In just ten days, rip currents have killed four people on the North Carolina coast. Our state has about 300 miles of coast line, but all four people who died got caught up in rip currents within a 25-mile span: from Emerald Isle to Atlantic Beach.

While the dangers of rip currents may seem obvious to frequent beach goers, officials say so far, this year has been busy, and dangerous. Instinctively, even the strongest swimmers might panic.

Rip currents form when strong waves hit some spots on the beach and weak waves hit other places. This causes rip currents and they can pull swimmers out to sea. To escape, you should swim parallel to shore.

The Fire Rescue Chief of Atlantic Beach Adam Snyder was part of the team this past weekend that tried to save two drowning victims, one on Saturday and one on Sunday.

“Statistics show that the person who drowns, and ends up dying is the would-be rescuer. It's not usually the individual out there initially getting in trouble,” said Snyder.

In these two unfortunate cases, that's what happened. Both a 56-year-old man, and a 21-year-old from Greenville, N.C. tried to go help people who were being pulled out by the rip current, but they ended up being the victims.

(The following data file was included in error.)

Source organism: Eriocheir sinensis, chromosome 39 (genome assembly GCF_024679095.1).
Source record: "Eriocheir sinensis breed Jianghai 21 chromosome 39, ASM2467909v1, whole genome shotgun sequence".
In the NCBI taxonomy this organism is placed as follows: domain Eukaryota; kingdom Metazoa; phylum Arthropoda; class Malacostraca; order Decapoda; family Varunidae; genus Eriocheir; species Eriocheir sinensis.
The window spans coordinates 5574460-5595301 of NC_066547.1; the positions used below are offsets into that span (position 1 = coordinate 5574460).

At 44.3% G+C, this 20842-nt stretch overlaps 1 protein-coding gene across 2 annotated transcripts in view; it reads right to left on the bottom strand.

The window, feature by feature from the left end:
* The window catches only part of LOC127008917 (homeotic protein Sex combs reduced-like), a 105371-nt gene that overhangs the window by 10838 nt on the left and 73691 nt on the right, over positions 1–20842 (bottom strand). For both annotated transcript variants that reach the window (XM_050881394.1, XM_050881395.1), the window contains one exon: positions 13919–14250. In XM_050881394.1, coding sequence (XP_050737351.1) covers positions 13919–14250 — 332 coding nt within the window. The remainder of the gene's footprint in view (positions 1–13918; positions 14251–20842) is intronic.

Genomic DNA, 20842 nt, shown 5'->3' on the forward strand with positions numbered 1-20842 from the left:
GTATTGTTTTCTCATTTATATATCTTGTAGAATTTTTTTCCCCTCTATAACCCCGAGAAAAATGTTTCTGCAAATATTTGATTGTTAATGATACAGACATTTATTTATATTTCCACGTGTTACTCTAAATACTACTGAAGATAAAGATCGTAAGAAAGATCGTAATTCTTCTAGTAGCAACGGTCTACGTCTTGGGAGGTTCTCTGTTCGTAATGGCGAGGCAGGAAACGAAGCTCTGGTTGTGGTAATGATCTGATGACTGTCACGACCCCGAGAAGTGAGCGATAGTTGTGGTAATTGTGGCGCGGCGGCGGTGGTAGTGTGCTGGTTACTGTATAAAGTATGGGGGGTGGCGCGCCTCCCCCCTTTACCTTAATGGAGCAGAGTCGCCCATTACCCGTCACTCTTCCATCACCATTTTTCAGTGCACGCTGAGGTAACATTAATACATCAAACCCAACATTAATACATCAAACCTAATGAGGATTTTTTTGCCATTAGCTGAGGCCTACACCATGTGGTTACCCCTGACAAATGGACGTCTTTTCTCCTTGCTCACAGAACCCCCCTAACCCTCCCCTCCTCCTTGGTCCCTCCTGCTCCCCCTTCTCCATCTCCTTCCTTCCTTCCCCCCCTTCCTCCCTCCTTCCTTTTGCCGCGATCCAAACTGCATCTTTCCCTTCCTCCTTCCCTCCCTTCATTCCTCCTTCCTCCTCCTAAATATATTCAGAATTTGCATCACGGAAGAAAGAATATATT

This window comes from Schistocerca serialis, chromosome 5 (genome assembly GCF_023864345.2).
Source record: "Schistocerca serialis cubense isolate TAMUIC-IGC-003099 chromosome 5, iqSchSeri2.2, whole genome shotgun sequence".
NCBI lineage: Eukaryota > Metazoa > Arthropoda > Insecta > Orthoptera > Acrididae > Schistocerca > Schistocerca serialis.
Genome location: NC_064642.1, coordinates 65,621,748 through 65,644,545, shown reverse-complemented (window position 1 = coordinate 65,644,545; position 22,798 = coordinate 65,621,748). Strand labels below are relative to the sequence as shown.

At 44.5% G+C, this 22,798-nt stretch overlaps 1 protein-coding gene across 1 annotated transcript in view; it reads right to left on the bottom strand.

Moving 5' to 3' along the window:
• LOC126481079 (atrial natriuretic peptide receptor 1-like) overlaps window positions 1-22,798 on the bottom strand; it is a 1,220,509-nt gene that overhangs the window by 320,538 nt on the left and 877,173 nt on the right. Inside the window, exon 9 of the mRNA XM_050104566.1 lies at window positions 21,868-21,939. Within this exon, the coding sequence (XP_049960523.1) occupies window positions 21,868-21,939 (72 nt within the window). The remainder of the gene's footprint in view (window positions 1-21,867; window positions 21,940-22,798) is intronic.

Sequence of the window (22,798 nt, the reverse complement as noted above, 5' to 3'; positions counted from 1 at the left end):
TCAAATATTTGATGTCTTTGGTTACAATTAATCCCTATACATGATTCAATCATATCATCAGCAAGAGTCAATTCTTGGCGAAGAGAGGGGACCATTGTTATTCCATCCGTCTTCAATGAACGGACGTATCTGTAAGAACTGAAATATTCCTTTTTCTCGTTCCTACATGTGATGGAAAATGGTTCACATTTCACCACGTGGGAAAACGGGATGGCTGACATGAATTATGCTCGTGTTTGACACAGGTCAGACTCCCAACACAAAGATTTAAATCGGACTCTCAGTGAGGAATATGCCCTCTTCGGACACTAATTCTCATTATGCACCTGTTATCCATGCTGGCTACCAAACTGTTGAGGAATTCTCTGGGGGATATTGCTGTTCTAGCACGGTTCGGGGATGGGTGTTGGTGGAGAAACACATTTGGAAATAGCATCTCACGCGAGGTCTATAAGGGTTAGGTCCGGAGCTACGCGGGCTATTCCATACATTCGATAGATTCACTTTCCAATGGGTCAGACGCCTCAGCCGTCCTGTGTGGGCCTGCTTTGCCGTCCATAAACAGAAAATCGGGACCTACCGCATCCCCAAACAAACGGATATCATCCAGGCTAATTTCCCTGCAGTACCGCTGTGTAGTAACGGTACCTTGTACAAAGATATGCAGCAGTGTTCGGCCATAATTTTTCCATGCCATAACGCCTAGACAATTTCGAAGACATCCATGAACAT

“For two in one week, it's quite unusual. Usually you have one or two during the entire summer, and a majority of these, I would say 99% of those are all outside of life-guarded areas,” Snyder said.

He says your best defense: swim in areas that are monitored by life guards. If you see someone caught up in rip currents, don't try to save them without some sort of a floatation device, and make sure to call 9-1-1 for assistance. Snyder’s rescue teams won't attempt a rescue without one.

Chief Snyder says you need to heed beach access warning signs. He's making sure all 20 public beach accesses at Atlantic Beach have them – plus the flags to show what the water conditions are like that day. He says the lifeguards for the town check what the National Weather Service is saying, and test the waters themselves before deciding what flag to put up.

Here’s what all the flags mean: First – the red flag means surf is high or currents are dangerous, and swimming is not recommended. Two red flags alert swimmers to extremely dangerous current conditions. Yellow means rip currents are possible, and swimmers should use extreme caution. Green means the threat is low and it's safe to swim. Finally, purple and blue flags signal that potentially dangerous ocean animals have been spotted, such as jellyfish or sharks.